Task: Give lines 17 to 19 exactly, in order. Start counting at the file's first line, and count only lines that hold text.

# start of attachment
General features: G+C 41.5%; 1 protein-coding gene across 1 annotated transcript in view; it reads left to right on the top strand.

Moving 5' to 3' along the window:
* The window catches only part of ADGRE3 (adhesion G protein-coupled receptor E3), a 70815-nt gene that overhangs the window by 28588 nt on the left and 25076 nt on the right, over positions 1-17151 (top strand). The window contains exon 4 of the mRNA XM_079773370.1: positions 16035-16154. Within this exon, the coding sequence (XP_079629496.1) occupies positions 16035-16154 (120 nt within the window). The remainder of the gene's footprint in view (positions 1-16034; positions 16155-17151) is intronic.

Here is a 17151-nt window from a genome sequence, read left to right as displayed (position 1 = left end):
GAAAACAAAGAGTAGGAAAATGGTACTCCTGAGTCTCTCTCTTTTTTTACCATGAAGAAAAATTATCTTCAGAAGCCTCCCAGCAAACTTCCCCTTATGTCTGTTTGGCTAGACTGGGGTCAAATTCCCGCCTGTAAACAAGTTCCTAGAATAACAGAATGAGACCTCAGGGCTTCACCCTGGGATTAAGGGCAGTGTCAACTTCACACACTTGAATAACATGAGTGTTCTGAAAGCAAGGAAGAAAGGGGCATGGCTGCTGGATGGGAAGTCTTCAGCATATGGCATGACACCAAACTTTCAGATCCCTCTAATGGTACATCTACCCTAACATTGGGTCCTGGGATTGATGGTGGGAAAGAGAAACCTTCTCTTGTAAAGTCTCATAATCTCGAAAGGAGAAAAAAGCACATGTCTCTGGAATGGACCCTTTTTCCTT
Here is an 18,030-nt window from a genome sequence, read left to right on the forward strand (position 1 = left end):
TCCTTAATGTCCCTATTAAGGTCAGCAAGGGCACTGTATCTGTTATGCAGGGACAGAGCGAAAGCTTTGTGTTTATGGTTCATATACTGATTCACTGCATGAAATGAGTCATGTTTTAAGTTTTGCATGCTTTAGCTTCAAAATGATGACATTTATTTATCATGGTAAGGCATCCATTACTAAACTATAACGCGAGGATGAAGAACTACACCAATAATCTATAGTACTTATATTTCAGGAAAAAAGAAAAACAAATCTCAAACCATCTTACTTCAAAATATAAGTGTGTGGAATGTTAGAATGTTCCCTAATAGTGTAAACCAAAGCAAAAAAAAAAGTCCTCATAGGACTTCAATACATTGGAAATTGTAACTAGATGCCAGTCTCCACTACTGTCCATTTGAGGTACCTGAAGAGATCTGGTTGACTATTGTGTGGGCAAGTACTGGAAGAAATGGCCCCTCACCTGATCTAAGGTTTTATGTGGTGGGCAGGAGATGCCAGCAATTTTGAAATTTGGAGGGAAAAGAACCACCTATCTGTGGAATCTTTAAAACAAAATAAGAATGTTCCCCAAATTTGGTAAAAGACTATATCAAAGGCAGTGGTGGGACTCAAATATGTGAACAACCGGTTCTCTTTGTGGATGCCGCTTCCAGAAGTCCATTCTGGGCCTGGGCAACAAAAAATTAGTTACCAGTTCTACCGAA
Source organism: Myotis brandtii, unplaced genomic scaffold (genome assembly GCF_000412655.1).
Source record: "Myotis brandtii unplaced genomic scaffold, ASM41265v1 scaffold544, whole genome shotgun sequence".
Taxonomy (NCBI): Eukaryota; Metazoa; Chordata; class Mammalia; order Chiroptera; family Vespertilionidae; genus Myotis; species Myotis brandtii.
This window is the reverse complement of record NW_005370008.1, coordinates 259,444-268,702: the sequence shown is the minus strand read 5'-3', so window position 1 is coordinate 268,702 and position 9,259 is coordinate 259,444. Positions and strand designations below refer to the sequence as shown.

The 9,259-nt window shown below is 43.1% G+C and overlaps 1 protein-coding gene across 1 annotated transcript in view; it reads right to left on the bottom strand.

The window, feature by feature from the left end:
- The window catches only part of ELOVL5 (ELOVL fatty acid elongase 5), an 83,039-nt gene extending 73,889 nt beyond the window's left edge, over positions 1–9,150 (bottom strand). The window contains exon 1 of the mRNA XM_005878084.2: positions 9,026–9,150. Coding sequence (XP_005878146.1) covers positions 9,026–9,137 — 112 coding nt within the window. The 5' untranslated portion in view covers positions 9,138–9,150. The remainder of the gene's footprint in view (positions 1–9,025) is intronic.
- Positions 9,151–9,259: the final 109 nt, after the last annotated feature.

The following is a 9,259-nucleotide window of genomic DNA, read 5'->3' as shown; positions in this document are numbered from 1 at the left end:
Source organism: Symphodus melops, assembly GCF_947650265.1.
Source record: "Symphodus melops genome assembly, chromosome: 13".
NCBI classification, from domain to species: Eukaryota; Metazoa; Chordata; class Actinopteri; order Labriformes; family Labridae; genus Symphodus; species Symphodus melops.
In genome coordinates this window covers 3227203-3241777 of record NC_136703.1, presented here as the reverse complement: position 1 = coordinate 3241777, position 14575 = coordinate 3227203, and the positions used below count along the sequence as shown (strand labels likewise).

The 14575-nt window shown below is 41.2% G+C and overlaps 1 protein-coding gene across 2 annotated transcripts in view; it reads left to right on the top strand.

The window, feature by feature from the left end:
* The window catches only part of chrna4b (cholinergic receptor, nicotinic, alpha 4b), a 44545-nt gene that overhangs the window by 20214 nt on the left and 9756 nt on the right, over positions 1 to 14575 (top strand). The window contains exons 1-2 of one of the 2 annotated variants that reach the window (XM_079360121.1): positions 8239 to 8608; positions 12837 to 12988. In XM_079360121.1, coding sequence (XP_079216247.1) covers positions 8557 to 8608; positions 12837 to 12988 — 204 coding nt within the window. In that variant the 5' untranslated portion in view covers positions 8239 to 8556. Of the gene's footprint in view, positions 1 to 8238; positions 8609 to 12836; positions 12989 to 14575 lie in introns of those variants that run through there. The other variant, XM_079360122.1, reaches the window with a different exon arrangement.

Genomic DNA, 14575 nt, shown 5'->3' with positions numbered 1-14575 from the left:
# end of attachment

Source organism: Symphodus melops, assembly GCF_947650265.1.
Source record: "Symphodus melops genome assembly, chromosome: 13".
NCBI classification, from domain to species: Eukaryota; Metazoa; Chordata; class Actinopteri; order Labriformes; family Labridae; genus Symphodus; species Symphodus melops.